Opening lines of communication with your teen

Teens don’t easily open about what is going on in their lives. However, open communication with teens is a vital part of their relationship with you and is a key factor in your ability to support them. Here are some tips adapted from Time Magazine about improving parent-child communication.

Create talking rituals: Pay attention to whether your teen is more talkative in the morning or after they get home from school. Then, designate 15 minutes out of every day during that time where you can sit and talk about important things going on in both of your lives.

Be a person: Give them your full attention.  Discuss how you feel about what they shared. Genuinely responding to your teen will make them more likely to open up more.

Ask questions about the details behind the stories: This encourages your teen to think about and acknowledge the emotions they are feeling. This will help your teen learn to solve problems by being able to articulate and describe them.

You count, too: Talking about yourself, perhaps how their story reminded you of something similar that you or a family member or friend went through will encourage your teen to talk about themselves. They may not listen to the whole story, but it is important to model the behavior of sharing if you expect them to share too. You don’t have to share all the details of your teenage relationships but giving them a gentle reminder that you’ve been through it too can help them feel more comfortable opening up. It can normalize experiences and let them know they are not alone and isolated.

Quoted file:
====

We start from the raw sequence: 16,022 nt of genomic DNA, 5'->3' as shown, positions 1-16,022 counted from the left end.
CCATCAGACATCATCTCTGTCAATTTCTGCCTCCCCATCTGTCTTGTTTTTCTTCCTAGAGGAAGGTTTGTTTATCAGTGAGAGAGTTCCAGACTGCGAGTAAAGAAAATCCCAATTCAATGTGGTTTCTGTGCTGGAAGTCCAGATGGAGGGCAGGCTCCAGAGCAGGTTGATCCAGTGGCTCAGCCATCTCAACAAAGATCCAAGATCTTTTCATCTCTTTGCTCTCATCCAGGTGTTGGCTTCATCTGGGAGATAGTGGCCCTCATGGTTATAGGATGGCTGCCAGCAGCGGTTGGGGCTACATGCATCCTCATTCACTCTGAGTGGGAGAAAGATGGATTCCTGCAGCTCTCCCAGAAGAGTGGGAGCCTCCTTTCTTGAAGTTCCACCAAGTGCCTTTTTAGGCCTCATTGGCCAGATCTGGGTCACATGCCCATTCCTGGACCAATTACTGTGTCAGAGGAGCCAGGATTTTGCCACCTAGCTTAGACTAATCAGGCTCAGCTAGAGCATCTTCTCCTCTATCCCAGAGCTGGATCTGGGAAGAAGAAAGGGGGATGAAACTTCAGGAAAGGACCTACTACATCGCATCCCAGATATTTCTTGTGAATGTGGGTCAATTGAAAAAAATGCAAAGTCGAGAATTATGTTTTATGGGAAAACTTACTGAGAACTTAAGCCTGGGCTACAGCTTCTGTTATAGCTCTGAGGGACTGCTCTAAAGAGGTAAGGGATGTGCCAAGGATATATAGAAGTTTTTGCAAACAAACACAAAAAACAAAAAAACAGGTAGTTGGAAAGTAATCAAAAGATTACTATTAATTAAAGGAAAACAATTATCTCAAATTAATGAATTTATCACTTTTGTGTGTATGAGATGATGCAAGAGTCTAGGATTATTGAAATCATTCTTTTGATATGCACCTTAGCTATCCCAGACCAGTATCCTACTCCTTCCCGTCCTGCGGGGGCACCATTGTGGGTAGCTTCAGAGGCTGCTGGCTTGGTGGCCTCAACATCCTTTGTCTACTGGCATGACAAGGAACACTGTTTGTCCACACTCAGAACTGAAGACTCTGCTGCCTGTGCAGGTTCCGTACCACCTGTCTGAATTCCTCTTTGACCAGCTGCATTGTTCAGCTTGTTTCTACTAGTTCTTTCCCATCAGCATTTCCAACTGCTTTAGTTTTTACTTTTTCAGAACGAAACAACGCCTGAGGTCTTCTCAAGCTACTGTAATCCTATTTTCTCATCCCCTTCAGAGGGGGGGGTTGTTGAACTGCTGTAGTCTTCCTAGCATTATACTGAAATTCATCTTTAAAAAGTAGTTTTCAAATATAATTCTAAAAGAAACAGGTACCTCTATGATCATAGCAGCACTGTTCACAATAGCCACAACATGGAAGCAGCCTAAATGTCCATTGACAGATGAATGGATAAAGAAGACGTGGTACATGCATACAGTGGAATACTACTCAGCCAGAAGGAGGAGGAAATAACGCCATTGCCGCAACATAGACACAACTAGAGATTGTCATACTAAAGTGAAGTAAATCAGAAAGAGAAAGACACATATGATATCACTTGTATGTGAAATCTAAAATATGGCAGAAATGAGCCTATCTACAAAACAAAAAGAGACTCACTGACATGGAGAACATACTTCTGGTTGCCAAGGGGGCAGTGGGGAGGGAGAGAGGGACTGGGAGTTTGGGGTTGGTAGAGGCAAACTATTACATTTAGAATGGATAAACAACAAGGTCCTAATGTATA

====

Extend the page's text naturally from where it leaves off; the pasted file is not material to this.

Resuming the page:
Give advice: After your teen shares a story, discuss together what they should do next. Begin with, “I know my experience isn’t anything like yours, things are very different now, but if I were in your shoes I would think about doing X or saying Y” What do you think about that? Also, it may be hard for a teen to “hear” or “act on” advice given by a parent or caregiver. It may be helpful if you can identify a trusted adult relative or friend that shares your values. Have your teen go to this person as well as another source of advice and support…or if they are not easily accessible, say, “If Aunt Jean was in this situation, I think she would say X or do Y …”

Don’t be surprised if your teen acts nonchalant or as if they are not taking everything in that you say. That may just be their outward appearance. They are excellent actors and actresses! Inside they may be processing the information and deciding how they will respond. Many times, we hear from parents how their teens will tell them how much they appreciated their advice …many years later when they have kids of their own!

The other strategy to consider is writing regular notes to your teen. Sometimes it is hard to find the right words in a face-to-face conversation, or your teen may not be “ready” to listen. Writing a short note or finding an article and leaving it on their pillow might accomplish the goal of providing information and support at a time when they may be more receptive. Don’t be afraid of using technology either. Sometimes a quick text can do the trick. Regardless of what you decide to do, keep trying, until you find the right set of strategies that work for you.